Consumers interested in our plant-based tuna can learn more about our company, mission, and products by visiting our website: www.finlessfoods.com. Foodservice operators interested in learning more about our offerings can visit our culinary website: www.finlessculinary.com. Finless fans can also follow us on Twitter (@finlessfoods), Instagram (@finlessfoods), Facebook (@Finlessfoods), and LinkedIn (/finlessfoods).
One key way Finless works to embody our mission—to create a future for seafood where the ocean thrives—is by regularly seeking guidance from our first-of-its-kind Impact Advisory Board, which is made up of three respected subject-matter experts from the ocean conservation and seafood communities who represent different experiences, views, and backgrounds.
In late November, we brought our Impact Advisory Board together for a 3-day workshop in Napa, CA. The board members joined our strategy team and our executive leadership team, including Chief Executive Officer Michael Selden, Chief Innovation Officer Brian Wyras, Chief Strategy Officer Shannon Consentino-Roush, and Chief Operating Officer Daniel Coyle, to explore how Finless can maximize our ocean impact as we continue to grow in 2023.
The workshop kicked off with a tour of our pilot facility in Emeryville, CA, where Impact Advisory Board members donned lab coats and joined Chief Innovation Officer Brian Wyras who gave us an incredibly informative tour of our new food lab. This is where the magic happens!
After the tour, the board traveled to Napa, where the Finless strategy and executive leadership teams presented a year-in-review overview of Finless’ growth, successes, and impact during 2022. That presentation included updates to the Finless team, which has grown to more than 50 people and includes new positions like Head of Manufacturing and Facilities and Director of Tissue Engineering, the successful market launch of our plant-based tuna, and Finless’ thought leadership at conferences around the world.
Next, we kicked off a workshop session that focused on what we mean when we say we are working towards a “thriving ocean” and how specifically Finless will work towards that goal. We discussed sustainability goals for 2023, which will span our facility manufacturing, lab practices, and supply chain management. These goals will align with the FAIRR & GFI Alternative Proteins ESG Reporting Framework, a first-of-its kind framework for alternative meat, seafood, eggs and dairy companies to reveal their climate, biodiversity, nutrition, and other environmental, social, and governance (ESG) impacts. We also discussed draft impact metrics that will allow us to measure our sustainability and impact progress.
On the final day of the workshop, we discussed future species selection for both our cell-cultured and plant-based products. We drew on the board members’ ocean conservation and seafood expertise to work through draft sustainability criteria that will help us ensure we properly consider sustainability when selecting new species for Finless products. The Impact Advisory Board helped us narrow our scope to focus on cultivating a handful of high impact species in the near future.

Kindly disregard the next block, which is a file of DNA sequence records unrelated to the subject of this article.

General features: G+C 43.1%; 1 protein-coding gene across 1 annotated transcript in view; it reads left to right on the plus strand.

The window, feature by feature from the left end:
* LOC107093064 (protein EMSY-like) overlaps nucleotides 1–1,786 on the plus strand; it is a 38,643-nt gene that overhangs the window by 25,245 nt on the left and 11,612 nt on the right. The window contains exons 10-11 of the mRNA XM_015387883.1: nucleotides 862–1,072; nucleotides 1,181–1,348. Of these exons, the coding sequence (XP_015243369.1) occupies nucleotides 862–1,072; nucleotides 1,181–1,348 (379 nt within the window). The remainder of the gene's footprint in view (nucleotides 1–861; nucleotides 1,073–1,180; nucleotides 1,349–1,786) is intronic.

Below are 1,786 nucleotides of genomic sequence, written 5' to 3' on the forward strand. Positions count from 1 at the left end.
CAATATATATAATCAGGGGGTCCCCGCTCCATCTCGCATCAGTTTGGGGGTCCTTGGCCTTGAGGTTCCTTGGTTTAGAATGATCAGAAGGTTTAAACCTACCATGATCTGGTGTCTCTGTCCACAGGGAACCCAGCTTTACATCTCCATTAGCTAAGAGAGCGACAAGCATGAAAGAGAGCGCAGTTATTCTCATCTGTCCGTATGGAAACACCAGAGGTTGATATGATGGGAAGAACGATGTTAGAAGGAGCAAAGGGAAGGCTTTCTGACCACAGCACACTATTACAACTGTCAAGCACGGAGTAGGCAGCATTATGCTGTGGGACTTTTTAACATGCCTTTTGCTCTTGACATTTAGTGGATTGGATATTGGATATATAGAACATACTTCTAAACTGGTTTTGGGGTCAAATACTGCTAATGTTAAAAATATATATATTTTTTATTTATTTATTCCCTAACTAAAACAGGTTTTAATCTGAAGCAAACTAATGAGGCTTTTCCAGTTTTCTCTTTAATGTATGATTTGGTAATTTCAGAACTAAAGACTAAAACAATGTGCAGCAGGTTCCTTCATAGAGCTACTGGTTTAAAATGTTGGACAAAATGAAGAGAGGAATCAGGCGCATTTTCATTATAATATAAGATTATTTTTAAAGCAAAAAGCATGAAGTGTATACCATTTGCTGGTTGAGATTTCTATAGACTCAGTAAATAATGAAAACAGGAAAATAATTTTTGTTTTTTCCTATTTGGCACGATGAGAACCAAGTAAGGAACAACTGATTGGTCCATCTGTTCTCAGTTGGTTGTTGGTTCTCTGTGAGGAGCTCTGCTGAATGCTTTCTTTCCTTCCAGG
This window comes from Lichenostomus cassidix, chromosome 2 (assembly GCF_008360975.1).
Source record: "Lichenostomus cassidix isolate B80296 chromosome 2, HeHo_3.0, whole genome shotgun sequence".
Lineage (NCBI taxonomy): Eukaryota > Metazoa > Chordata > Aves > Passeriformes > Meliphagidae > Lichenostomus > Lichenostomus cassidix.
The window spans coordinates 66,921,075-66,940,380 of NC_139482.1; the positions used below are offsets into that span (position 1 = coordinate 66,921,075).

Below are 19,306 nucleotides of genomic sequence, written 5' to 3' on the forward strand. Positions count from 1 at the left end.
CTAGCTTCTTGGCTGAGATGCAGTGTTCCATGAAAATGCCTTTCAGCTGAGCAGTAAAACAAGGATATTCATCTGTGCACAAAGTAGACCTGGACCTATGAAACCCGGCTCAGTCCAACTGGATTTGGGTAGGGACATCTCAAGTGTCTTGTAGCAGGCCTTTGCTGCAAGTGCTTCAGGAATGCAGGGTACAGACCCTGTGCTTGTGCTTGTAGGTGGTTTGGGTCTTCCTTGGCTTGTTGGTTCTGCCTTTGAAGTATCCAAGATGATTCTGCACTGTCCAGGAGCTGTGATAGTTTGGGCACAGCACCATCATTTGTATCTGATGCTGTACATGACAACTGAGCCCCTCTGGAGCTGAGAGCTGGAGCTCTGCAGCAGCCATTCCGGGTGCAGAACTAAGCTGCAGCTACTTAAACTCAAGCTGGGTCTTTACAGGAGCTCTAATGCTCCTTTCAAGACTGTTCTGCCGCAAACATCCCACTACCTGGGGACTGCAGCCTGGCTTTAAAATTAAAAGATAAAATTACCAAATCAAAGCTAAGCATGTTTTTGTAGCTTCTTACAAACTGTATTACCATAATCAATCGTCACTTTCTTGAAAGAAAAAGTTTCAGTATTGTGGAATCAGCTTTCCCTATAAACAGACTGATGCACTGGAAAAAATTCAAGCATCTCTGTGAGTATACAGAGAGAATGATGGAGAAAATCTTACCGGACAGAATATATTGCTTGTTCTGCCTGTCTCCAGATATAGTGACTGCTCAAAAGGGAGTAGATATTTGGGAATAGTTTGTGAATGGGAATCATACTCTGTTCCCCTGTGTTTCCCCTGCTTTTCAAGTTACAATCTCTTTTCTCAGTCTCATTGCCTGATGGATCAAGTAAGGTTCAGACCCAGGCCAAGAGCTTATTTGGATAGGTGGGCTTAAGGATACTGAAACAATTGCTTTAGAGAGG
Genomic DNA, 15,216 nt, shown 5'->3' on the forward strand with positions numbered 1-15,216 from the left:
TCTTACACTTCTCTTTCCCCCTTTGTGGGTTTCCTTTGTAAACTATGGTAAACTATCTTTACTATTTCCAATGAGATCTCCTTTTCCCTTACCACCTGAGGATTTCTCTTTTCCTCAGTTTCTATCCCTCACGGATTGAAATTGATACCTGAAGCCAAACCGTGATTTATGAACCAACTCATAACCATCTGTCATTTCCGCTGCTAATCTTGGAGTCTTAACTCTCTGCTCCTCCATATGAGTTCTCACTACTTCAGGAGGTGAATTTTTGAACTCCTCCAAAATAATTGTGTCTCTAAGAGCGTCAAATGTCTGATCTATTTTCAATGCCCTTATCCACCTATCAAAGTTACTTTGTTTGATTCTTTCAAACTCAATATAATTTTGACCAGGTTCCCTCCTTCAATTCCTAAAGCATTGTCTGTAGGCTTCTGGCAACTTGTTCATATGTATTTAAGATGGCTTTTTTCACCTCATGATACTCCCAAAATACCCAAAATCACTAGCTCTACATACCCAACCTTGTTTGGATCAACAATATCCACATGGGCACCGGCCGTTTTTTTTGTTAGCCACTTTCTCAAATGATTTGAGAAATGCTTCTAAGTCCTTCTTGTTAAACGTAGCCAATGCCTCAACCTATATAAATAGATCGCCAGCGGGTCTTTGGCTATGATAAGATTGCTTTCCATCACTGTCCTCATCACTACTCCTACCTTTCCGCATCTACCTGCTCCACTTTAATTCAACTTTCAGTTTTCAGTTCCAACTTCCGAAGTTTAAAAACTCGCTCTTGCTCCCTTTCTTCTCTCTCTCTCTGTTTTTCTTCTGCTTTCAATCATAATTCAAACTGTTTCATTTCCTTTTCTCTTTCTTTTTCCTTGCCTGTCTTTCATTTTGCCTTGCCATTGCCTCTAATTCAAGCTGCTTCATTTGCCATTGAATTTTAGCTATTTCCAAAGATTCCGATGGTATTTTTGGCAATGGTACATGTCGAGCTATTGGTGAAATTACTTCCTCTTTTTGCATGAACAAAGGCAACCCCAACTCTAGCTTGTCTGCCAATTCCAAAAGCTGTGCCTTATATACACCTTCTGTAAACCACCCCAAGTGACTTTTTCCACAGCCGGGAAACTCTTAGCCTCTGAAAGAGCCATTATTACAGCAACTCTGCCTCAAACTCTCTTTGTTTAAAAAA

We did, of course, take advantage of the workshop location to enjoy some of Napa’s great wine and food with our board members. Our discussions around sustainability and impact started each day in a conference room and continued during sustainable winery wine tastings and excellent farm-to-table meals. A great balance of thoughtful discussion and great company made for another successful Impact Advisory Board meeting, and we all left the workshop excited for what Finless will accomplish in 2023 as we continue to work towards our mission.
Meet our Impact Advisory Board:
Dick Jones is the CEO of Blue Ocean Mariculture, currently the only open-ocean fish aquaculture company in the U.S. His passion for the ocean started very early in life and his diverse career includes 14 years overseeing seafood operations at Whole Foods Market and HEB Grocery. Over the past 12 years, Dick has been a leader in the non-profit sector and is a co-founder of Sea Pact and founding trustee of ThinkAqua. He has served as a Director or Advisor to several organizations, including the California Salmon Council, Aquaculture Certification Council, Conservation Alliance for Seafood Solutions, World Resources Institute, Fair Trade USA, and Ocean Outcomes.
Dr. John N. (“Jack”) Kittinger is the Senior Director of the Global Fisheries and Aquaculture Program in Conservation International’s Center for Oceans and a Professor of Practice in Arizona State University’s Global Futures Laboratory and School of Sustainability. Under his leadership, CI works to protect biodiversity and improve the wellbeing of ocean-dependent communities by implementing sustainable fisheries and aquaculture solutions built on partnerships and investments from ocean to plate. A lifelong surfer, fisherman, and waterman, he is committed to ocean-based learning experiences and to being in the water as often as possible. Dr. Jack Kittinger and his family currently live in Niu Valley, Oahu, Hawaii.
Michael Sutton, an internationally respected leader in environmental conservation, is the Executive Director of the Goldman Environmental Foundation. Before his role at the Foundation, Sutton received a Bachelor’s Degree in Wildlife Biology and Law Degree in International and Natural Resources Law. After his studies, Sutton served several leadership roles in conservation, such as National Park Ranger, U.S. Fish and Wildlife Service Agent, President of the California Fish & Game Commission, Professor of Natural Resources Law, and Author of Ocean & Coastal Law and Policy. He also launched the first WWF Endangered Seas Campaign, conserved wild salmon at the Wild Salmon Center, founded the Center for the Future of the Oceans at the Monterey Bay Aquarium, and much more. Michael resides in Carmel Valley, California where his passion for preservation continues through managing nonprofit organizations, influencing public policy, advocating for environmental protection, and guiding successful philanthropic efforts.